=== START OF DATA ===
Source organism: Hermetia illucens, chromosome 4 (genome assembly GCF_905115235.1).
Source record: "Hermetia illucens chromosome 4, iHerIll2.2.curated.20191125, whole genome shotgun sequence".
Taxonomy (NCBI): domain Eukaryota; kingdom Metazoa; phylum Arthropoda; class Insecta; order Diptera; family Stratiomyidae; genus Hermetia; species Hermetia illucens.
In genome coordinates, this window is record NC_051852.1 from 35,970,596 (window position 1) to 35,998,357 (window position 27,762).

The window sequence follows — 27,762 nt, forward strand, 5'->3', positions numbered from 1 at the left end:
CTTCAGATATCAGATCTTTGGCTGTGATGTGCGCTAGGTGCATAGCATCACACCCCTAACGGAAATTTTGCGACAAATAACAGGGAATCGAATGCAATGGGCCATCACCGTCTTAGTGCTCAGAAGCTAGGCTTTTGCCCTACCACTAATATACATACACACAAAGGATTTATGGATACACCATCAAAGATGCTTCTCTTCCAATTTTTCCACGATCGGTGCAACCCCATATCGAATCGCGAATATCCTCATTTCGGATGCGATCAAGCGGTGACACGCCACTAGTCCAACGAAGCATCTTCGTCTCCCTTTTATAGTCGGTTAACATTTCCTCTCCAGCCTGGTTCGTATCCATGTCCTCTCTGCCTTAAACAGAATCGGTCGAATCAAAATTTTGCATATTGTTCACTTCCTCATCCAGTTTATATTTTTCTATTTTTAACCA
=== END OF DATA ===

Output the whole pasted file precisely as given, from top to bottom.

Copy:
Source organism: Hermetia illucens, chromosome 4 (genome assembly GCF_905115235.1).
Source record: "Hermetia illucens chromosome 4, iHerIll2.2.curated.20191125, whole genome shotgun sequence".
Taxonomy (NCBI): domain Eukaryota; kingdom Metazoa; phylum Arthropoda; class Insecta; order Diptera; family Stratiomyidae; genus Hermetia; species Hermetia illucens.
In genome coordinates, this window is record NC_051852.1 from 35,970,596 (window position 1) to 35,998,357 (window position 27,762).

The window sequence follows — 27,762 nt, forward strand, 5'->3', positions numbered from 1 at the left end:
CTTCAGATATCAGATCTTTGGCTGTGATGTGCGCTAGGTGCATAGCATCACACCCCTAACGGAAATTTTGCGACAAATAACAGGGAATCGAATGCAATGGGCCATCACCGTCTTAGTGCTCAGAAGCTAGGCTTTTGCCCTACCACTAATATACATACACACAAAGGATTTATGGATACACCATCAAAGATGCTTCTCTTCCAATTTTTCCACGATCGGTGCAACCCCATATCGAATCGCGAATATCCTCATTTCGGATGCGATCAAGCGGTGACACGCCACTAGTCCAACGAAGCATCTTCGTCTCCCTTTTATAGTCGGTTAACATTTCCTCTCCAGCCTGGTTCGTATCCATGTCCTCTCTGCCTTAAACAGAATCGGTCGAATCAAAATTTTGCATATTGTTCACTTCCTCATCCAGTTTATATTTTTCTATTTTTAACCA